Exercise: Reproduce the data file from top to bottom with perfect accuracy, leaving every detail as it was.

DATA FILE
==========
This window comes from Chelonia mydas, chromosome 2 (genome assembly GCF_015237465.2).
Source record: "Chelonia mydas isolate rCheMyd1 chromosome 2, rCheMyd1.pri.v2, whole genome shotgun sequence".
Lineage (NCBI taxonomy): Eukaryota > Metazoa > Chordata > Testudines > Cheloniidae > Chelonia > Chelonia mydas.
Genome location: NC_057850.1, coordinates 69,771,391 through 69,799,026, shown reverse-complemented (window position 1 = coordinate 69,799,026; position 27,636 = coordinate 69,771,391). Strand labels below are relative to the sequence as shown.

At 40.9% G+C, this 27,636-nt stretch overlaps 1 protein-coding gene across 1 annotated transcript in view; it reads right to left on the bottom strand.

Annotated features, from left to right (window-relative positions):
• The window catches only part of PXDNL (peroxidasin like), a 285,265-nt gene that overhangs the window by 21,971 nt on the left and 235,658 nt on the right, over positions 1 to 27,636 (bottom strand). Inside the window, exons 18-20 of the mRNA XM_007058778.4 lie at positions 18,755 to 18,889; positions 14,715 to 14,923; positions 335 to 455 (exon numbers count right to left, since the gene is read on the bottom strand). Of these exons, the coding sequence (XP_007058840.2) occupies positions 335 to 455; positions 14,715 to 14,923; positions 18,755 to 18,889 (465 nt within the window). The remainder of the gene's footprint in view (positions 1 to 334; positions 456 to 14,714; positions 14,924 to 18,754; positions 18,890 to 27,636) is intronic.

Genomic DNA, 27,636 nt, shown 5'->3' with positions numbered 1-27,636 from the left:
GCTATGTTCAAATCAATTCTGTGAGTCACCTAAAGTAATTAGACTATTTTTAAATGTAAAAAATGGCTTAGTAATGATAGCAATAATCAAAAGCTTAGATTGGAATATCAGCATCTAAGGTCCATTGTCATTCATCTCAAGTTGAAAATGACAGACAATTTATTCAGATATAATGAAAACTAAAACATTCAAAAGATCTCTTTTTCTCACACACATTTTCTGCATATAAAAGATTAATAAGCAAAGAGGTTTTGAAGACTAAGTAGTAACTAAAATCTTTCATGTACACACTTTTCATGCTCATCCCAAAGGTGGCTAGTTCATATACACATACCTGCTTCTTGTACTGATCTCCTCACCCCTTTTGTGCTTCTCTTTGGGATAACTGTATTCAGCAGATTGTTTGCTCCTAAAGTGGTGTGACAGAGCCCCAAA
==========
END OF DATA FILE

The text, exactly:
This window comes from Chelonia mydas, chromosome 2 (genome assembly GCF_015237465.2).
Source record: "Chelonia mydas isolate rCheMyd1 chromosome 2, rCheMyd1.pri.v2, whole genome shotgun sequence".
Lineage (NCBI taxonomy): Eukaryota > Metazoa > Chordata > Testudines > Cheloniidae > Chelonia > Chelonia mydas.
Genome location: NC_057850.1, coordinates 69,771,391 through 69,799,026, shown reverse-complemented (window position 1 = coordinate 69,799,026; position 27,636 = coordinate 69,771,391). Strand labels below are relative to the sequence as shown.

At 40.9% G+C, this 27,636-nt stretch overlaps 1 protein-coding gene across 1 annotated transcript in view; it reads right to left on the bottom strand.

Annotated features, from left to right (window-relative positions):
• The window catches only part of PXDNL (peroxidasin like), a 285,265-nt gene that overhangs the window by 21,971 nt on the left and 235,658 nt on the right, over positions 1 to 27,636 (bottom strand). Inside the window, exons 18-20 of the mRNA XM_007058778.4 lie at positions 18,755 to 18,889; positions 14,715 to 14,923; positions 335 to 455 (exon numbers count right to left, since the gene is read on the bottom strand). Of these exons, the coding sequence (XP_007058840.2) occupies positions 335 to 455; positions 14,715 to 14,923; positions 18,755 to 18,889 (465 nt within the window). The remainder of the gene's footprint in view (positions 1 to 334; positions 456 to 14,714; positions 14,924 to 18,754; positions 18,890 to 27,636) is intronic.

Genomic DNA, 27,636 nt, shown 5'->3' with positions numbered 1-27,636 from the left:
GCTATGTTCAAATCAATTCTGTGAGTCACCTAAAGTAATTAGACTATTTTTAAATGTAAAAAATGGCTTAGTAATGATAGCAATAATCAAAAGCTTAGATTGGAATATCAGCATCTAAGGTCCATTGTCATTCATCTCAAGTTGAAAATGACAGACAATTTATTCAGATATAATGAAAACTAAAACATTCAAAAGATCTCTTTTTCTCACACACATTTTCTGCATATAAAAGATTAATAAGCAAAGAGGTTTTGAAGACTAAGTAGTAACTAAAATCTTTCATGTACACACTTTTCATGCTCATCCCAAAGGTGGCTAGTTCATATACACATACCTGCTTCTTGTACTGATCTCCTCACCCCTTTTGTGCTTCTCTTTGGGATAACTGTATTCAGCAGATTGTTTGCTCCTAAAGTGGTGTGACAGAGCCCCAAA